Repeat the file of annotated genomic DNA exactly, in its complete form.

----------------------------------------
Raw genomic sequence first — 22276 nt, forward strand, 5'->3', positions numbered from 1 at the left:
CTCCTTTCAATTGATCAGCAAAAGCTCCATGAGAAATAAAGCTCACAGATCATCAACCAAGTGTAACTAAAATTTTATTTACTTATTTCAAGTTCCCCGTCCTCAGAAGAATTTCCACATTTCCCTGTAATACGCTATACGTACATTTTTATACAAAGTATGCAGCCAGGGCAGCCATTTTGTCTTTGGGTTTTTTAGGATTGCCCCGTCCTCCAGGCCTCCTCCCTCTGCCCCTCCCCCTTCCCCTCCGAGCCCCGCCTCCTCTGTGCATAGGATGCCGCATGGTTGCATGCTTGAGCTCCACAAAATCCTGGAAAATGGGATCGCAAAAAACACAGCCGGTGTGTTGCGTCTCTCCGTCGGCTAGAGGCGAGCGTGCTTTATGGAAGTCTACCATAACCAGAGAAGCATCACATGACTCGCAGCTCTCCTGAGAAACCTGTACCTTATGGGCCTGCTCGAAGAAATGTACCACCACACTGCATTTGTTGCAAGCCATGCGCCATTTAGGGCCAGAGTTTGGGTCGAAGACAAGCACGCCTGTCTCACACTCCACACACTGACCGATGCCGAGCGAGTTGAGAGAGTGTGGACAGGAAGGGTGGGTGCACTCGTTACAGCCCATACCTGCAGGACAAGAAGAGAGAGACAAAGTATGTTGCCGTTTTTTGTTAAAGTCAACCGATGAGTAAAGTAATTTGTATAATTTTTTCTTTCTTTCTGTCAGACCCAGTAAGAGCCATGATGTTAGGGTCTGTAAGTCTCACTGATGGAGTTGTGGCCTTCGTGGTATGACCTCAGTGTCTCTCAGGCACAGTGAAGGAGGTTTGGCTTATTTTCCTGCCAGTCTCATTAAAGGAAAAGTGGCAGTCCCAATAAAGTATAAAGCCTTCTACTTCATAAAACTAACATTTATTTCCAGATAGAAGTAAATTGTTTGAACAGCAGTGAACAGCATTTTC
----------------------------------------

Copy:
Raw genomic sequence first — 22276 nt, forward strand, 5'->3', positions numbered from 1 at the left:
CTCCTTTCAATTGATCAGCAAAAGCTCCATGAGAAATAAAGCTCACAGATCATCAACCAAGTGTAACTAAAATTTTATTTACTTATTTCAAGTTCCCCGTCCTCAGAAGAATTTCCACATTTCCCTGTAATACGCTATACGTACATTTTTATACAAAGTATGCAGCCAGGGCAGCCATTTTGTCTTTGGGTTTTTTAGGATTGCCCCGTCCTCCAGGCCTCCTCCCTCTGCCCCTCCCCCTTCCCCTCCGAGCCCCGCCTCCTCTGTGCATAGGATGCCGCATGGTTGCATGCTTGAGCTCCACAAAATCCTGGAAAATGGGATCGCAAAAAACACAGCCGGTGTGTTGCGTCTCTCCGTCGGCTAGAGGCGAGCGTGCTTTATGGAAGTCTACCATAACCAGAGAAGCATCACATGACTCGCAGCTCTCCTGAGAAACCTGTACCTTATGGGCCTGCTCGAAGAAATGTACCACCACACTGCATTTGTTGCAAGCCATGCGCCATTTAGGGCCAGAGTTTGGGTCGAAGACAAGCACGCCTGTCTCACACTCCACACACTGACCGATGCCGAGCGAGTTGAGAGAGTGTGGACAGGAAGGGTGGGTGCACTCGTTACAGCCCATACCTGCAGGACAAGAAGAGAGAGACAAAGTATGTTGCCGTTTTTTGTTAAAGTCAACCGATGAGTAAAGTAATTTGTATAATTTTTTCTTTCTTTCTGTCAGACCCAGTAAGAGCCATGATGTTAGGGTCTGTAAGTCTCACTGATGGAGTTGTGGCCTTCGTGGTATGACCTCAGTGTCTCTCAGGCACAGTGAAGGAGGTTTGGCTTATTTTCCTGCCAGTCTCATTAAAGGAAAAGTGGCAGTCCCAATAAAGTATAAAGCCTTCTACTTCATAAAACTAACATTTATTTCCAGATAGAAGTAAATTGTTTGAACAGCAGTGAACAGCATTTTC